PE firms can add value in various operational aspects, Chia says, such as by providing assistance in product or service marketing including access to international markets. They can help provide strategic direction in improving cost efficiencies, recruiting key executives and assisting with transparent reporting and advice on corporate governance compliance. Increasingly, PE firms are helping the companies they invest in to achieve corporate social responsibility benchmarks.
Chia says a misconception regarding PE investment is that the industry provides a cheap source of capital. He says PE managers evaluate their investment options carefully when compared with investment into a quoted firm or a firm with financing capabilities.
"PE strategies carry a higher risk, so it is necessary for PE investors to look for a higher return to compensate for their investment risk," Chia says. "PE fund managers often have their own money tied up in an investment, which is an added incentive to make sure they get their due diligence and investment strategies on target."
Date Wednesday, April 20
Venue 15/F, Hong Kong Club Building, Central
Fee Standard rate - HK$1,170; early bird rate - HK$850 (by April 8)
Without private equity investment backing, many of today's successful companies, including mainland household names, would struggle to evolve from being a good idea to a thriving business, according to Chia Kok-onn, co-president of the Hong Kong Venture Capital and Private Equity Association.
"PE firms frequently invest in companies that would have difficulty obtaining traditional bank loans. Start-up firms usually lose money before becoming profitable, making fixed-debt payments to banks difficult to manage. PE serves critical roles in helping small companies grow and become profitable and as a result contribute to the economies where they operate," Chia says.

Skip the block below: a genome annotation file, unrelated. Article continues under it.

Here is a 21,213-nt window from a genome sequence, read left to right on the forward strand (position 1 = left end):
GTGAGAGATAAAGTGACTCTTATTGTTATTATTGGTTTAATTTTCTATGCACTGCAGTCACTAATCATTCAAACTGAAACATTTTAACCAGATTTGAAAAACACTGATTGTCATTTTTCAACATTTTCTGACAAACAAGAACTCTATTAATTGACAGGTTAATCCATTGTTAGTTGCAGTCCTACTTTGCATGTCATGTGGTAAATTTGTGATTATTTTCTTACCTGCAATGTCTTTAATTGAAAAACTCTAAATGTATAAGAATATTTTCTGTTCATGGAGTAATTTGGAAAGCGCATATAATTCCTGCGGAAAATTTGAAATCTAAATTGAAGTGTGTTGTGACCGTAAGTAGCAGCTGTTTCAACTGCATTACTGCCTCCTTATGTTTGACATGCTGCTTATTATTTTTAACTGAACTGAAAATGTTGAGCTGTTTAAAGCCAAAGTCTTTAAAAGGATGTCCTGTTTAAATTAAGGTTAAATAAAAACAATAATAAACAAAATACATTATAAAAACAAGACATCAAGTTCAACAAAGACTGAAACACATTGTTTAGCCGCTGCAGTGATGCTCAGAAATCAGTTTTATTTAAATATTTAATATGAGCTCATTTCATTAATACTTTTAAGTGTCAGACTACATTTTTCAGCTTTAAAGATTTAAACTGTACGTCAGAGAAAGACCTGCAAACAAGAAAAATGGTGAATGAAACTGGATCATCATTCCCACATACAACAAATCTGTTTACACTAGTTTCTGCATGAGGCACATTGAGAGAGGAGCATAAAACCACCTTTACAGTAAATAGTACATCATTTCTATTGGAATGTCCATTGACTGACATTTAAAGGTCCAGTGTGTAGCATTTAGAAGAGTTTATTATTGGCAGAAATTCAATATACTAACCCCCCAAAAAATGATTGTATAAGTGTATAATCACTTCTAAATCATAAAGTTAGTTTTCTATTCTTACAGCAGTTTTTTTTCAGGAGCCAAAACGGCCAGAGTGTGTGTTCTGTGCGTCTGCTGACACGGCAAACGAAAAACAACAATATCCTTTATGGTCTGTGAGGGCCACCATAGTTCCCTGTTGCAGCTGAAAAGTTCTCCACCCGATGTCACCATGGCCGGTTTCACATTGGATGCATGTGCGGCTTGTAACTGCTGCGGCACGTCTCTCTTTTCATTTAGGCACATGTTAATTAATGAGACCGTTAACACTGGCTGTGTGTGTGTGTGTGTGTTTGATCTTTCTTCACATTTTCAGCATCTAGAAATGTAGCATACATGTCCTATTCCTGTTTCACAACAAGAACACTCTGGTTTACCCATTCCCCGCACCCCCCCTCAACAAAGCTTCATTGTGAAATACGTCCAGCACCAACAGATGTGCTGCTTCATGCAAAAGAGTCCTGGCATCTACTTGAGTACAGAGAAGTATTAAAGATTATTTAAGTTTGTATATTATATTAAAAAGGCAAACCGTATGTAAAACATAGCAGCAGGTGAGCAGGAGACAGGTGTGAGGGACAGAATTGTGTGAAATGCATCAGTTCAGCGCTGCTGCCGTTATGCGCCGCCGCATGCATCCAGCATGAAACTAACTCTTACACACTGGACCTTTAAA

Alibaba.com and Ctrip.com International are examples of companies that have benefited from PE investment. According to a Citigroup report, about 30 per cent of all initial public offerings (IPOs) in Asia, excluding Japan, last year, had a private equity company behind them. The report says as of late last year, private equity-backed IPOs hit a record US$28.9 billion and attracted US$27.9 billion in new investments.
While the mainland and India continue to attract the lion's share of PE investment, industry experts say private equity investors are starting to look at opportunities in Indonesia and Vietnam.
Across Asia, sectors ripe for deal-making include retail, IT, automobile, energy, agricultural related businesses and financial services.
Chia says provocative labels given to PE activities including "barbarians at the gate" and "locusts" fail to give credit to the real essence of PE investing.
"The goal is to take a long-term view and see a unique idea or promising company develop and grow to become a major regional or global player," he says. "The risk of an investment failing is very real and can be as high as one-in-five. Therefore, the risks involved justify the high return expectation on investment."